Gary Hodges for Longmont City Council, Ward 3

Times Call Questionnaire Responses

Bio Answers

Candidate Name: Gary Hodges
Website URL:
Date of birth: (we will publish only your age) 15 Dec 1966
Family: Wife, Lisa. Daughter, Amber and Son-in-Law, Jonah (two grandsons). Son, Mack. All call Longmont home.
How long have you lived in Longmont: 26 years
Professional background: Atmospheric Science.  Senior Associate Scientist with CU and NOAA
Political/community experience: Candidate for Longmont City Council in the 2022 special election.  Seven years Transportation Advisory Board.  Boulder County Precinct Lead 2020 general election.
Education: B.S. & M.S. in Meteorology from Florida State University

Issue questions

Issue question 1: What do you think is the most pressing issue facing Ward 3 today and what would you do to address it?

Sadly, it is the negative influence of vagrancy along north Main Street and the destabilizing impact it is having on our business community. I outline a clear path out of this in my Solutions-Based Platform. That said, I’ll provide one example of something that can be done now. Let’s move the methadone clinic from its current location to one that makes more sense than the abandoned nook off Main Street where it currently resides. If drug substitution is truly health care as is often professed, it should be in a hospital setting so patients can be easily reached and provided a hand up out of addiction, and not merely dispensed homeless maintenance.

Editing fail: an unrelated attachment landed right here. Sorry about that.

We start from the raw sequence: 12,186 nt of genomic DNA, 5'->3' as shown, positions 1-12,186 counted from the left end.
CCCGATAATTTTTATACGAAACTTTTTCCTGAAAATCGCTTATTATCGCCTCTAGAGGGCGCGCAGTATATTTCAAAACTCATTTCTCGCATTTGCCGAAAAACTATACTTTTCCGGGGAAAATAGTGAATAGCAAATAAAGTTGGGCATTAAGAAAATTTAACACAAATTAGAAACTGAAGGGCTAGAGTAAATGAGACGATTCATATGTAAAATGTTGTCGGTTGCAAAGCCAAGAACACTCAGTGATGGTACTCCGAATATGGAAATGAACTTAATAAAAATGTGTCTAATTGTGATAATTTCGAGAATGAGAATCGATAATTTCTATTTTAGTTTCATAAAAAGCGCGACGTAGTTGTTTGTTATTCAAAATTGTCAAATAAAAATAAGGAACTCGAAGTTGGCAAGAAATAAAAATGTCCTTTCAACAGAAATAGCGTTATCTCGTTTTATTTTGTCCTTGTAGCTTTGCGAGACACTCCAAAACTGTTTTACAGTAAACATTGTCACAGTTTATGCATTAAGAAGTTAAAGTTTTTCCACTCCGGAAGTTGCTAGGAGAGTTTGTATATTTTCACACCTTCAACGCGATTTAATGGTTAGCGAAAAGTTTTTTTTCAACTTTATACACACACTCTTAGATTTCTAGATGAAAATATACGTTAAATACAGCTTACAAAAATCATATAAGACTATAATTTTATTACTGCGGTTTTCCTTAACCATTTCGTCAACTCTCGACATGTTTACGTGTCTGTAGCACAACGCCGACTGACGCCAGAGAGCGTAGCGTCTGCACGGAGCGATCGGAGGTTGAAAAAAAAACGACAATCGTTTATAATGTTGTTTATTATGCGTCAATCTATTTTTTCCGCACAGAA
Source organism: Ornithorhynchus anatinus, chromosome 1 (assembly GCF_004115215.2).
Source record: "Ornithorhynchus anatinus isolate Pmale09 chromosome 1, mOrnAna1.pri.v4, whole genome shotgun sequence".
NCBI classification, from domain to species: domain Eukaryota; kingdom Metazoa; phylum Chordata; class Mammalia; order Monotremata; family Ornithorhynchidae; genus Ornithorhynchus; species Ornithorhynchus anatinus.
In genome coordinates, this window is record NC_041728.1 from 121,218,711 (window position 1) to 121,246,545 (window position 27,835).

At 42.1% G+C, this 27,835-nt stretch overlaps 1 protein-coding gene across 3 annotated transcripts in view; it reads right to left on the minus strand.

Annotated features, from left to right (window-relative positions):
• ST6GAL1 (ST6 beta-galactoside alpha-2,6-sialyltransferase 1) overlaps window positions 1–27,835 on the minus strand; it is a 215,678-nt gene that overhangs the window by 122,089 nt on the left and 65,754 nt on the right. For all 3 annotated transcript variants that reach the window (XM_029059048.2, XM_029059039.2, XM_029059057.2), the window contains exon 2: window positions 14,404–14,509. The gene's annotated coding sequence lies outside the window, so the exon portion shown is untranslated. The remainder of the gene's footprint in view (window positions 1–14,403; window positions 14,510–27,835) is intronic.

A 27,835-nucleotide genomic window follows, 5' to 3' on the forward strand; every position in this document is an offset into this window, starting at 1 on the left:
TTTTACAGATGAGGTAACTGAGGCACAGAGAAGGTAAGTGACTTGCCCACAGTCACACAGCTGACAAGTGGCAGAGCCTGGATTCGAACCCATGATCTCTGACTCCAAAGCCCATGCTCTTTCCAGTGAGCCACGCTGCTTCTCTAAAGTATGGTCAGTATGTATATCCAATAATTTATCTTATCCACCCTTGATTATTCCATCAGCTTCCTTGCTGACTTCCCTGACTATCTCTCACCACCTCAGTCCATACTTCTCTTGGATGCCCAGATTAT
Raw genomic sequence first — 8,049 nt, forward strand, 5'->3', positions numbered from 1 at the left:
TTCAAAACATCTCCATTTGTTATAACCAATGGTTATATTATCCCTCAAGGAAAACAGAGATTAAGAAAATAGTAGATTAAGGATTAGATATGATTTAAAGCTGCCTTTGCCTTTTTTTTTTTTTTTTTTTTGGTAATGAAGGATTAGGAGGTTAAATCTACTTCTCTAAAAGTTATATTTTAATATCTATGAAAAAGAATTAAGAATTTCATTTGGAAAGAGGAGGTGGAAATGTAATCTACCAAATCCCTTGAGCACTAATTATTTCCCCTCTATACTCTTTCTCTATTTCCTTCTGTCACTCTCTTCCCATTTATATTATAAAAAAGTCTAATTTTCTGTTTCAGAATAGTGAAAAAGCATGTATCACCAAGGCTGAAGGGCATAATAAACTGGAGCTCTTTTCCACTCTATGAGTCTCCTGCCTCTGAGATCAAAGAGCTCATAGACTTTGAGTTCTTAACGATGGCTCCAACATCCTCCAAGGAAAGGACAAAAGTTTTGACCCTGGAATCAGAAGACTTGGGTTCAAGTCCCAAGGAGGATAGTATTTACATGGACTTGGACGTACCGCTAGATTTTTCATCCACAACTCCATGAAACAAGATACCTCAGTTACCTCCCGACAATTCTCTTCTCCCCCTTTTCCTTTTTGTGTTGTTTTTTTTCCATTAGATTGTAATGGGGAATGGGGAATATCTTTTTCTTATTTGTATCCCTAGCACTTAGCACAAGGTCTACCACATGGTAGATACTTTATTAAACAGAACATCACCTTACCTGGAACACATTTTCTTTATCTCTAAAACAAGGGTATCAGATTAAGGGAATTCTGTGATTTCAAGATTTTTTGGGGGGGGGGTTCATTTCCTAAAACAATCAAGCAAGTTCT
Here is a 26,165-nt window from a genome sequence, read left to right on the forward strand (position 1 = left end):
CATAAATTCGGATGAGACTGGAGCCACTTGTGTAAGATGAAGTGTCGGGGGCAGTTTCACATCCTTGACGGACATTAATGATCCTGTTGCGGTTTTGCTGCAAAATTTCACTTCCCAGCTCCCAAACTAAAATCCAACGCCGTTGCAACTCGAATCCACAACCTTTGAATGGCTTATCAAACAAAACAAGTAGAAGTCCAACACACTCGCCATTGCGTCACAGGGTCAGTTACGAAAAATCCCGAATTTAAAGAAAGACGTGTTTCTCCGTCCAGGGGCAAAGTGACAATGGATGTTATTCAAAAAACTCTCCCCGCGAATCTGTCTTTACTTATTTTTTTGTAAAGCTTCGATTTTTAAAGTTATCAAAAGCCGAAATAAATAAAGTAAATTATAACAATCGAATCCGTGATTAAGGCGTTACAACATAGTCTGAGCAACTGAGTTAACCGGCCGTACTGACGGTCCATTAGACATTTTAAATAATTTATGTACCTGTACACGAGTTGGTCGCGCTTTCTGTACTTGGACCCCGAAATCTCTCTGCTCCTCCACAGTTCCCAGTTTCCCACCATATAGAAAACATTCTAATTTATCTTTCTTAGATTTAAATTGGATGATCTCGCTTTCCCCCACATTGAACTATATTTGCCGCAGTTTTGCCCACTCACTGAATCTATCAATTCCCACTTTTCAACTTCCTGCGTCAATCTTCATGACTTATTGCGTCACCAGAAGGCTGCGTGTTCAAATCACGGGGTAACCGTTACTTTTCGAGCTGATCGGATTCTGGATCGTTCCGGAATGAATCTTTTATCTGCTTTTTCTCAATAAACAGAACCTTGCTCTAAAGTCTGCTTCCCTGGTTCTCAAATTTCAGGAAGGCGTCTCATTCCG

Issue question 2: Do you support the ballot measures to fund a new library, recreation center, arts and entertainment center and land swap with the local YMCA?

One of our council members recently said there is never a good time for a tax increase, and while that may be true, now is a particularly bad time. We are staring down a massive property tax increase in 2024 that will only be exacerbated over time if Proposition HH, a supposed property tax reduction on this year’s ballot that would eliminate our future TABOR refunds forever, passes. I’m pleased the three local measures are on the ballot for the public to decide, which is the right thing to do. For myself, I am leaning no on all three, but if elected and they pass, I will work diligently to ensure our city gets the outcome promised by each.

Issue question 3: Is Longmont's Inclusionary Housing Ordinance, which requires 12% of units in new residential developments to be affordable to low- and moderate-income buyers, a good policy?

Though I recognize the sincere motivation to expand affordable housing for present and future Longmont residents, I am not a fan of this ordinance. Is it fair to make 88% pay more for housing so that 12% can pay less? The fundamental problem is that it doesn’t eliminate a burden, it merely shifts it to another group. It is government picking winners and assigning losers. But it is more insidious than that. Because of inefficiencies in the system the newly burdened group will be larger than the one relieved. This perverse outcome will predictably snare many in the affordable housing trap, creating barrier of entry into market-rate housing. The pursuit of affordable housing should not make housing affordability worse.